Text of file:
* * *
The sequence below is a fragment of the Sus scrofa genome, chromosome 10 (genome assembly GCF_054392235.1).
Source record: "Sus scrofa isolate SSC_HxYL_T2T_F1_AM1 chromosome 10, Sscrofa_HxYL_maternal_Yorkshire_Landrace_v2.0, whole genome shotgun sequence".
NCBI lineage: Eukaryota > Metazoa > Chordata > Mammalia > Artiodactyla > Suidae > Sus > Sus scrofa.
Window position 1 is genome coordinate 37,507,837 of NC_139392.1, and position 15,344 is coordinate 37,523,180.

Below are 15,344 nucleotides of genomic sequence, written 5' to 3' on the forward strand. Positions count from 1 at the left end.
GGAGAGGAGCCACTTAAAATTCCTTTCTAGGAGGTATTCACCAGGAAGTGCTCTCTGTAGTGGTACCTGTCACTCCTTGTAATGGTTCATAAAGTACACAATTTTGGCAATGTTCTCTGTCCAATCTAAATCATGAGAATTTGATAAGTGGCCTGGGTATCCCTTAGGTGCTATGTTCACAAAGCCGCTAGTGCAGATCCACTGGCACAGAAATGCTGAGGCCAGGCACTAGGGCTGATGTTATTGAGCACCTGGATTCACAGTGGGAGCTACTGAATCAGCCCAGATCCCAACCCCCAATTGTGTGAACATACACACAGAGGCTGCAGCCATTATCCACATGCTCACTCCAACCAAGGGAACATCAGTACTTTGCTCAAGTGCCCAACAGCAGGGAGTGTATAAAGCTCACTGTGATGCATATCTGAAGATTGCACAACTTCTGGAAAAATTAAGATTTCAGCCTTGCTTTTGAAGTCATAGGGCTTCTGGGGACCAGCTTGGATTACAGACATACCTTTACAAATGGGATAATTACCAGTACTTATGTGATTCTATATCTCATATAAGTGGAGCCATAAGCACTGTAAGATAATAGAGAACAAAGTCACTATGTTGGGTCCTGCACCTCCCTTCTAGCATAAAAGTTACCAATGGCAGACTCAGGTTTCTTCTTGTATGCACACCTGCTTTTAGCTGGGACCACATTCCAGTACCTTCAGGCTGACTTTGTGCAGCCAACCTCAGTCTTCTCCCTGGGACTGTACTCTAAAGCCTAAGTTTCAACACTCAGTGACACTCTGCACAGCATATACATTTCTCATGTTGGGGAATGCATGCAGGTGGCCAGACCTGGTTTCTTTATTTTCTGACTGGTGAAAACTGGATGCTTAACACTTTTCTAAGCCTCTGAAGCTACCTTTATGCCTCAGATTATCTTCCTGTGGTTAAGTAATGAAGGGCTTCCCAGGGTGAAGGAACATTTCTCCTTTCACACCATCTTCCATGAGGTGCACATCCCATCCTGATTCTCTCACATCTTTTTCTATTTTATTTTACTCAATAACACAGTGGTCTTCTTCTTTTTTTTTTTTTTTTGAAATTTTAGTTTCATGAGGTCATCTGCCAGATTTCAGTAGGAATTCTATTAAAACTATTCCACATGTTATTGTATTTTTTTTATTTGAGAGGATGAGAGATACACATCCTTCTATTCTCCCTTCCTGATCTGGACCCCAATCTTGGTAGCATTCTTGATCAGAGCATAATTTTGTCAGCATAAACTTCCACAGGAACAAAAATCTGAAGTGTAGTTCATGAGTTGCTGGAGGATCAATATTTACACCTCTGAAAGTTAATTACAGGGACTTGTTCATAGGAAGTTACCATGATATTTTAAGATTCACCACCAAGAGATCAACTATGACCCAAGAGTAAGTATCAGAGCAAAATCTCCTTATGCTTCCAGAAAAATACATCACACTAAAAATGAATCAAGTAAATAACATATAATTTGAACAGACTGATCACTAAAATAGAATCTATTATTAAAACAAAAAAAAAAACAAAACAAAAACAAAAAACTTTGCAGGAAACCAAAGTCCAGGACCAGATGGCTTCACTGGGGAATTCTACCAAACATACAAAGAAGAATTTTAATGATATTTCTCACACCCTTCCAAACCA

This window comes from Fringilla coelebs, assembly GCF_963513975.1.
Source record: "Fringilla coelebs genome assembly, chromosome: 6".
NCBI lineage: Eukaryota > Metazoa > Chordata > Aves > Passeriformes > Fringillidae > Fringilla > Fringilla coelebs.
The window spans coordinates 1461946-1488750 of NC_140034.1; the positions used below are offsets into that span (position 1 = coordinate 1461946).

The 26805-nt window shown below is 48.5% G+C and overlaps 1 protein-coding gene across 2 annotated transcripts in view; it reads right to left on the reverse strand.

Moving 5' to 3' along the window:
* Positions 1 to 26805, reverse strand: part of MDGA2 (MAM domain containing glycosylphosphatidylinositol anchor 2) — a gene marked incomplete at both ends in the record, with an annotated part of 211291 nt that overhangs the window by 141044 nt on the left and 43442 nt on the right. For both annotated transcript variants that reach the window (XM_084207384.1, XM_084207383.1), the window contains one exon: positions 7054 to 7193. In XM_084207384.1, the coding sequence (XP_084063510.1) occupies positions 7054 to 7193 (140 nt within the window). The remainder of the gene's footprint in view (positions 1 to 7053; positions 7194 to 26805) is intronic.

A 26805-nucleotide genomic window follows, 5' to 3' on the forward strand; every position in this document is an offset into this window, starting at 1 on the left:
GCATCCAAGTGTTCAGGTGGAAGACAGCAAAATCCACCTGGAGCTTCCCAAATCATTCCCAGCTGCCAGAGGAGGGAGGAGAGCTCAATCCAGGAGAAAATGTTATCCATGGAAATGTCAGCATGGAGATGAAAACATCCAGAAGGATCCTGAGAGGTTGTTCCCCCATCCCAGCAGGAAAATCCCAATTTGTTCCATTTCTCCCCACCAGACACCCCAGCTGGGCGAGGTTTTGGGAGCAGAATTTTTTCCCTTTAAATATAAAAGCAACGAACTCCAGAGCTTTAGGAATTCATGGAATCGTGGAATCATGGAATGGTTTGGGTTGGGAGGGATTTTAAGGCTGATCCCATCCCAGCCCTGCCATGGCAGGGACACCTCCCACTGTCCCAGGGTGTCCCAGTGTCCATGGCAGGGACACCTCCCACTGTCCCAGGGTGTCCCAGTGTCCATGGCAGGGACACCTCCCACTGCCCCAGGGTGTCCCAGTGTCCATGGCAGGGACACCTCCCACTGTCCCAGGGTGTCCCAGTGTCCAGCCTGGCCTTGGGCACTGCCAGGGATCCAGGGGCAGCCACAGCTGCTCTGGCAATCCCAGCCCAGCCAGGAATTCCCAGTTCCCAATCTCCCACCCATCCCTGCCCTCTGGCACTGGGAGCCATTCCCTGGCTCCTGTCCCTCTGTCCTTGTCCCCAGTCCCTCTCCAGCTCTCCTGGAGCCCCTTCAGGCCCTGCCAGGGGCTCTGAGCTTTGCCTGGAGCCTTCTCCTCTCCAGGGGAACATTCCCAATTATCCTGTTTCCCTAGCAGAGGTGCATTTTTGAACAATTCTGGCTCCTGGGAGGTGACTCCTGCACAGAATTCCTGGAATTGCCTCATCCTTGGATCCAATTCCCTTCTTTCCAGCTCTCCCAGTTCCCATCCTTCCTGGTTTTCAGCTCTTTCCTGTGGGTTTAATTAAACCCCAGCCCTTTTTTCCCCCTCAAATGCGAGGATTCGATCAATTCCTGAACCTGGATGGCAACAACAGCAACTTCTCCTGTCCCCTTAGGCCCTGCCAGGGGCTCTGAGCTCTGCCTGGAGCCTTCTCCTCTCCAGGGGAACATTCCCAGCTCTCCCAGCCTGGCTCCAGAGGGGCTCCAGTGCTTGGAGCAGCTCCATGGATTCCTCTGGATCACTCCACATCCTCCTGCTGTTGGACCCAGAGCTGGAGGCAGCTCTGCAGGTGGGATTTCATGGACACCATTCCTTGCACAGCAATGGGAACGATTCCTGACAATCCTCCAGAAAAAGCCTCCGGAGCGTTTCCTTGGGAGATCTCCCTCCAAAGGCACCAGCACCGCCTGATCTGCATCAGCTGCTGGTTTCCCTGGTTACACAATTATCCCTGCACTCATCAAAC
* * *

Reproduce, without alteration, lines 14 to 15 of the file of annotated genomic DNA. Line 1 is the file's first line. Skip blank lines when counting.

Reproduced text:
A 26805-nucleotide genomic window follows, 5' to 3' on the forward strand; every position in this document is an offset into this window, starting at 1 on the left:
GCATCCAAGTGTTCAGGTGGAAGACAGCAAAATCCACCTGGAGCTTCCCAAATCATTCCCAGCTGCCAGAGGAGGGAGGAGAGCTCAATCCAGGAGAAAATGTTATCCATGGAAATGTCAGCATGGAGATGAAAACATCCAGAAGGATCCTGAGAGGTTGTTCCCCCATCCCAGCAGGAAAATCCCAATTTGTTCCATTTCTCCCCACCAGACACCCCAGCTGGGCGAGGTTTTGGGAGCAGAATTTTTTCCCTTTAAATATAAAAGCAACGAACTCCAGAGCTTTAGGAATTCATGGAATCGTGGAATCATGGAATGGTTTGGGTTGGGAGGGATTTTAAGGCTGATCCCATCCCAGCCCTGCCATGGCAGGGACACCTCCCACTGTCCCAGGGTGTCCCAGTGTCCATGGCAGGGACACCTCCCACTGTCCCAGGGTGTCCCAGTGTCCATGGCAGGGACACCTCCCACTGCCCCAGGGTGTCCCAGTGTCCATGGCAGGGACACCTCCCACTGTCCCAGGGTGTCCCAGTGTCCAGCCTGGCCTTGGGCACTGCCAGGGATCCAGGGGCAGCCACAGCTGCTCTGGCAATCCCAGCCCAGCCAGGAATTCCCAGTTCCCAATCTCCCACCCATCCCTGCCCTCTGGCACTGGGAGCCATTCCCTGGCTCCTGTCCCTCTGTCCTTGTCCCCAGTCCCTCTCCAGCTCTCCTGGAGCCCCTTCAGGCCCTGCCAGGGGCTCTGAGCTTTGCCTGGAGCCTTCTCCTCTCCAGGGGAACATTCCCAATTATCCTGTTTCCCTAGCAGAGGTGCATTTTTGAACAATTCTGGCTCCTGGGAGGTGACTCCTGCACAGAATTCCTGGAATTGCCTCATCCTTGGATCCAATTCCCTTCTTTCCAGCTCTCCCAGTTCCCATCCTTCCTGGTTTTCAGCTCTTTCCTGTGGGTTTAATTAAACCCCAGCCCTTTTTTCCCCCTCAAATGCGAGGATTCGATCAATTCCTGAACCTGGATGGCAACAACAGCAACTTCTCCTGTCCCCTTAGGCCCTGCCAGGGGCTCTGAGCTCTGCCTGGAGCCTTCTCCTCTCCAGGGGAACATTCCCAGCTCTCCCAGCCTGGCTCCAGAGGGGCTCCAGTGCTTGGAGCAGCTCCATGGATTCCTCTGGATCACTCCACATCCTCCTGCTGTTGGACCCAGAGCTGGAGGCAGCTCTGCAGGTGGGATTTCATGGACACCATTCCTTGCACAGCAATGGGAACGATTCCTGACAATCCTCCAGAAAAAGCCTCCGGAGCGTTTCCTTGGGAGATCTCCCTCCAAAGGCACCAGCACCGCCTGATCTGCATCAGCTGCTGGTTTCCCTGGTTACACAATTATCCCTGCACTCATCAAAC